Arab Potash Company (APC) said its 2015 net profits rose 31 percent year-on-year to around JD131 million, while it also achieved a record production volume of 2.355 million tons over the same period.
In a statement, APC’s chairman Jamal al Sarayreh in part attributed the positive results to cost management policies, and rising global prices, particularly during the first half of 2015.
As a result, the company’s payments to the government also increased; income tax payments were up to JD32 million in 2015 compared to JD11 million in 2014; royalty payments also rose to JD24 million from JD13 million, year over year.
However, despite last year’s positive results, al Sarayreh predicted a slowdown in 2016 due to international price trends. Low oil prices have weakened demand for potash in key markets, including India and China, leading prices to drop to their lowest in eight years.
Low potash prices have prompted international companies to announce lower investments and expansion plans this year, including Canada’s Potash Corp, a leading investor in APC, which recently announced it was going to cut production due to a weak global fertilizer market. Furthermore, India, one of the main markets for fertilizer consumption, has announced a halt to potash imports due to drought, while China and Brazil also trimmed their buying.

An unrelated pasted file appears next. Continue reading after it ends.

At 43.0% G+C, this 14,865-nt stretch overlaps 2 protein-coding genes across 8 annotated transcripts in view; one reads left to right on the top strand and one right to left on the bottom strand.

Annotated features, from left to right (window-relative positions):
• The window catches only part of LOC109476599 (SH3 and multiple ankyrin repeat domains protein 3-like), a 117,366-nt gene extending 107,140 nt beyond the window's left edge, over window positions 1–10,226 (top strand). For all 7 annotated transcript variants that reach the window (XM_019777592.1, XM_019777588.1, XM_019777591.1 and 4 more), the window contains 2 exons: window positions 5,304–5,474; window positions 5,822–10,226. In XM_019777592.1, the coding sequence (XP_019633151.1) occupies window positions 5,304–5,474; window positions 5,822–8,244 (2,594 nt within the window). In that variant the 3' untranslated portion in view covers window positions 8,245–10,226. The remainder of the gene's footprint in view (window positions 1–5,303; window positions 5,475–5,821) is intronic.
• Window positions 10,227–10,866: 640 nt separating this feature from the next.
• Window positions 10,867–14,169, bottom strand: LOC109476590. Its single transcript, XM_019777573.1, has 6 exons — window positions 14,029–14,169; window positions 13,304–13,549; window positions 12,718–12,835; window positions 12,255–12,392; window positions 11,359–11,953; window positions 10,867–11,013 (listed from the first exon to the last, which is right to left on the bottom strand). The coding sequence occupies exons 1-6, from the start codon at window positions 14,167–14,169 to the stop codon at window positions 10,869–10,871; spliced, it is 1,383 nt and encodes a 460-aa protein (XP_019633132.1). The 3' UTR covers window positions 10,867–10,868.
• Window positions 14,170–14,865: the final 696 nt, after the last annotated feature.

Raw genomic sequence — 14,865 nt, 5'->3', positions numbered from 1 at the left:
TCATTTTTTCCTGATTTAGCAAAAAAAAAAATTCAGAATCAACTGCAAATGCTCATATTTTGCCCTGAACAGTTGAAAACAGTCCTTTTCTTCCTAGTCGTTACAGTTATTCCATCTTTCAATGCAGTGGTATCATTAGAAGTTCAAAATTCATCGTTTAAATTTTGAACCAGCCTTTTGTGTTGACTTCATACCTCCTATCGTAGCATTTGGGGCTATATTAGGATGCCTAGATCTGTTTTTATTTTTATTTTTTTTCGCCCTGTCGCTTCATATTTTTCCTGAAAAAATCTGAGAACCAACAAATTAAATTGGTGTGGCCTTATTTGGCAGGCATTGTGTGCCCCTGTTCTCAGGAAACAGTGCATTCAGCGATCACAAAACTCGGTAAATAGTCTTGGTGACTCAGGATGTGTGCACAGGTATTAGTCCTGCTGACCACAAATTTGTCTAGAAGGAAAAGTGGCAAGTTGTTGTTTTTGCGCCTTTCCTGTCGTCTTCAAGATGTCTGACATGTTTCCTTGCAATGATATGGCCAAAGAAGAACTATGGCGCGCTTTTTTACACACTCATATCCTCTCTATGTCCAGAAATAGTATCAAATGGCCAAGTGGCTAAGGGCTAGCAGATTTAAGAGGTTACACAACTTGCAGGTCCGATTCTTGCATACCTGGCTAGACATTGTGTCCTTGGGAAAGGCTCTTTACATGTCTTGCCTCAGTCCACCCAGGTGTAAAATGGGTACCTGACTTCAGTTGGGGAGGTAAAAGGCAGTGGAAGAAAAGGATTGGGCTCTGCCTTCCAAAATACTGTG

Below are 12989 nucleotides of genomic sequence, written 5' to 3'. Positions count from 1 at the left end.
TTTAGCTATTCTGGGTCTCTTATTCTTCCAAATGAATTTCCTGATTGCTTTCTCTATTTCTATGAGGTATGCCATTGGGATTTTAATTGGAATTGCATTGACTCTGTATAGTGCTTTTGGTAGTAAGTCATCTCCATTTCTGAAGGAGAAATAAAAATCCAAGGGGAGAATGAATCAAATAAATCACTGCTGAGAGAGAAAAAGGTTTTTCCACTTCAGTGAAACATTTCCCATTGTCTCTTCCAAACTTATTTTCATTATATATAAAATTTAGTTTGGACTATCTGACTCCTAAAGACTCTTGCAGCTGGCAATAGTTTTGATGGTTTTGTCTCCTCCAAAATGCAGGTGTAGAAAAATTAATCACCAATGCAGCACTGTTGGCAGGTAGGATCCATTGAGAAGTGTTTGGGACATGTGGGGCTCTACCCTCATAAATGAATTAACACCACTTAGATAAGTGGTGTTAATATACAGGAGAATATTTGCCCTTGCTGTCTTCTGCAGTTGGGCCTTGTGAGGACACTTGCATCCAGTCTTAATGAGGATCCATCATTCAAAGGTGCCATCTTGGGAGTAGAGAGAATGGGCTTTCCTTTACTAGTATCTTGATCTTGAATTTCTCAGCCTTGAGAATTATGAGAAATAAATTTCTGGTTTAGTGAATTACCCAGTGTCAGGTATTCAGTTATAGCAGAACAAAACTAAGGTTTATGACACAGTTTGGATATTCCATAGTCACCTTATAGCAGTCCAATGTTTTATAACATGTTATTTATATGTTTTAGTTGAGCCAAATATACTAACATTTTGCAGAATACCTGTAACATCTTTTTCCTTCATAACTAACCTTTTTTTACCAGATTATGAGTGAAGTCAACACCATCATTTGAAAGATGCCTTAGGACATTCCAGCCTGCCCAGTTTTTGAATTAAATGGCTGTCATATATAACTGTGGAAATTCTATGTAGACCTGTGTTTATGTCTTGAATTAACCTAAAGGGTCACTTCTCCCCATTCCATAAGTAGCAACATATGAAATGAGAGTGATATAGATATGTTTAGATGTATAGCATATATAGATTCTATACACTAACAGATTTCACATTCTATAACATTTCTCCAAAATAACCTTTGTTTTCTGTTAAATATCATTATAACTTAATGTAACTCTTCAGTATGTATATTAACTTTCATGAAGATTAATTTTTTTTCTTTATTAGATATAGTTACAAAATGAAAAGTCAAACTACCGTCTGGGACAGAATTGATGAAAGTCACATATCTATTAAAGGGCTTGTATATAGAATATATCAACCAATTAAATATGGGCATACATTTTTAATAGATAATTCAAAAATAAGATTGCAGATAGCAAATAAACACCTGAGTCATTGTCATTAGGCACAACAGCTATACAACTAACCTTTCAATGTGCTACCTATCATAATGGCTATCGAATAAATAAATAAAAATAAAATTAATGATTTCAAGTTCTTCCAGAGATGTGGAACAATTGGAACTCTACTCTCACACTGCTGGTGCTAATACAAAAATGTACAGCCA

“Falling potash prices will make APC, which holds only 4 percent of the global market, captive to international price trends, with the choice of either keeping up with the prices set by big producers, or leaving certain markets to our competitors,” APC said.
Nonetheless, the company still maintains a positive outlook for the future, with plans to expand its asset base in plants located in the south of Jordan. The company has set aside approximately JD1 billion for capital projects that will be implemented over the coming few years, including an increase in production capacity by 245,000 tons and raising the production capacity of granular potash by 250,000 tons per year. It will also embark on a project to generate electricity from solar, said al Sarayreh.
APC’s President and CEO Brent Heimann said his company has also started building an industrial port in Aqaba at an initial cost of JD118 million—to be financed equally by APC and the Jordan Phosphate Mines Company—to cope with the increase in production.